First elected to Congress in 1992, Carolyn B. Maloney is recognized as a national leader with extensive accomplishments on financial services, national security, the economy, and women’s issues. She is a senior member of both the House Financial Services Committee (where she serves as Ranking Member of the Subcommittee on Capital Markets) and the House Oversight and Government Reform Committee, and the Ranking House member of the Joint Economic Committee. In the House Democratic Caucus, she serves as a Regional Whip (she served as Vice-Chair of the House Democratic Steering and Policy Committee in the 112th Congress).

Her career has been a series of firsts. Maloney is the first woman to represent New York’s 12th Congressional District; the first woman to represent New York City’s 7th Councilmanic district (where she was the first woman to give birth while in office); and was the first woman to Chair the Joint Economic Committee, a House and Senate panel that examines and addresses the nation’s most pressing economic issues. Only 18 women in history have chaired Congressional committees.

On the House Financial Services Committee, she has worked to modernize financial services laws and regulations, strengthen consumer protections, and institute more vigilant oversight of the safety and soundness of our nation’s banking industry. In the 113th Congress, she was selected by her Committee colleagues to be Ranking Member on the Subcommittee on Capital Markets and Government Sponsored Enterprises. She continues her membership on the Subcommittee on Financial Institutions and Consumer Credit (which she chaired in the 109th and 110th Congresses, and where she served as Ranking Member in the 112th Congress), and joins the Subcommittee on Oversight and Investigations.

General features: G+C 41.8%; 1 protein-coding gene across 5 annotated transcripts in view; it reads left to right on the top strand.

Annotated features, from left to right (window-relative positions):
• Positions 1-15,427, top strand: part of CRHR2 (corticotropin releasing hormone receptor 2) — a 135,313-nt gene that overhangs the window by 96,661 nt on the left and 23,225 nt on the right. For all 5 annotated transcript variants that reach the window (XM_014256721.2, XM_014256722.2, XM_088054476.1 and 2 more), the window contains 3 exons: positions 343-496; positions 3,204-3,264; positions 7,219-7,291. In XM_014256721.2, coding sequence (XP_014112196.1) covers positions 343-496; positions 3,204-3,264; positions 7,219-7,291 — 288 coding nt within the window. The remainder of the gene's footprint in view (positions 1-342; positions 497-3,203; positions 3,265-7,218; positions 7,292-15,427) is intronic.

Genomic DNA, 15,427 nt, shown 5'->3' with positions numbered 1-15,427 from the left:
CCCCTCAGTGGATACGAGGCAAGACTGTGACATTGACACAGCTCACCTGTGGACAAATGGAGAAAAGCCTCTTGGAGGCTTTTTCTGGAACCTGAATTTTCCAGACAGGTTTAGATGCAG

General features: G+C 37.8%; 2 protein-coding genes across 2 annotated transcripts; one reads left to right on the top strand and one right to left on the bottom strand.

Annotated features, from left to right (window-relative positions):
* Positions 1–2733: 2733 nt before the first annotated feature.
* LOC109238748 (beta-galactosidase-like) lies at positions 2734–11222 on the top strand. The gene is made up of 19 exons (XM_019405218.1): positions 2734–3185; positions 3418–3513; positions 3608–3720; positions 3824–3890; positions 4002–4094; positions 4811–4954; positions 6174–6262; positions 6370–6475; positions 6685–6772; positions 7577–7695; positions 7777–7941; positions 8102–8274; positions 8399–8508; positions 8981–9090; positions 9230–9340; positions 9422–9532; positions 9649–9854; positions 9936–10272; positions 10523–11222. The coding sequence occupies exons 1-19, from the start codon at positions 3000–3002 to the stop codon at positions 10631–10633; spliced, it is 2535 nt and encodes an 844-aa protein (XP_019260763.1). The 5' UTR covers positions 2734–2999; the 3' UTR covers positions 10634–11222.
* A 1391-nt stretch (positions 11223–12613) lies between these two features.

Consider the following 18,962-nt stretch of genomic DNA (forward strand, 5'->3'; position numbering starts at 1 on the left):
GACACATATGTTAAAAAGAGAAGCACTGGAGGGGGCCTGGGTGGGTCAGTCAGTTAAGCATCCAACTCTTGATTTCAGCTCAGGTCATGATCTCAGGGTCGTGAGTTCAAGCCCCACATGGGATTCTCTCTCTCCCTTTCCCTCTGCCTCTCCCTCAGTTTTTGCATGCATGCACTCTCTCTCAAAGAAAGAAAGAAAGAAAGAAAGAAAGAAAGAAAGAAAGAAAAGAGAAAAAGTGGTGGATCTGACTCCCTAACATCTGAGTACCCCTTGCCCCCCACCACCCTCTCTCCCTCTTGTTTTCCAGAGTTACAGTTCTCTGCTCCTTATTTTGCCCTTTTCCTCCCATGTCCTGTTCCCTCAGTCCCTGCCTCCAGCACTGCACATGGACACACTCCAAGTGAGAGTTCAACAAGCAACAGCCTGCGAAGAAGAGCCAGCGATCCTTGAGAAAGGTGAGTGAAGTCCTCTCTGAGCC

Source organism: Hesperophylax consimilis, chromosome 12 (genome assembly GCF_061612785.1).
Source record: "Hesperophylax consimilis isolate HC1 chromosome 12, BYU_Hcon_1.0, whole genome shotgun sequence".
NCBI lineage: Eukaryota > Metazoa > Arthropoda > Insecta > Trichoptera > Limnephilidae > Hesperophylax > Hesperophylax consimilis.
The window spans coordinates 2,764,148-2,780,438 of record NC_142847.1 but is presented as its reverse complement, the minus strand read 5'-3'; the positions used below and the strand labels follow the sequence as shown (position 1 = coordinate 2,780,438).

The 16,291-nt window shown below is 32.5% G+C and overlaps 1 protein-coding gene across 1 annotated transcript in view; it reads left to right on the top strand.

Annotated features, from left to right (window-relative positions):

served on the historic conference committee for the Dodd-Frank financial reforms, which also created the Consumer Financial Protection Bureau. Her Credit Cardholders’ Bill of Rights (the Credit CARD Act) was signed into law by President Obama in Spring of 2009. As a senior member of the House Oversight and Government Reform Committee, Maloney legislation has helped government work more efficiently and has saved hundreds of millions in taxpayer dollars.

As co-founder of the House 9/11 Commission Caucus, Maloney helped author and pass legislation which created the 9/11 Commission and, later, to implement all of the 9/11 Commission’s recommendations for improving intelligence gathering—described as the most influential intelligence bill in decades. The James Zadroga 9/11 Health Care and Compensation Act, her bill to provide health care and compensation for 9/11 first responders, residents and workers near Ground Zero passed Congress in late 2010 was signed into law by President Obama January 2, 2011.

As a champion for domestic and international women’s issues, Maloney helped pass legislation that targets the ‘demand’ side of sex trafficking; provides annual mammograms for women on Medicare; the Debbie Smith Act which increases funding for law enforcement to process DNA rape kits, termed ‘the most important anti-rape legislation in history.’ Her legislation to create Women’s Health Offices in five Federal agencies was part of the landmark health care reform legislation signed by President Obama.

New York City has no stronger advocate in Congress than Maloney. She has delivered over $7 billion in federal aid to New York City just in the last ten years, including hundreds of millions of dollars each for two of the largest transit construction projects in the nation, the Second Avenue Subway and East Side Access project, both of which run through her district, and have helped create thousands of jobs in New York. Most recently, over $300 million in federal grants were directed to high speed rail improvement projects in the Sunnyside Rail Yards in Queens, which will help remove a bottleneck toward high speed rail in the Northeast Corridor.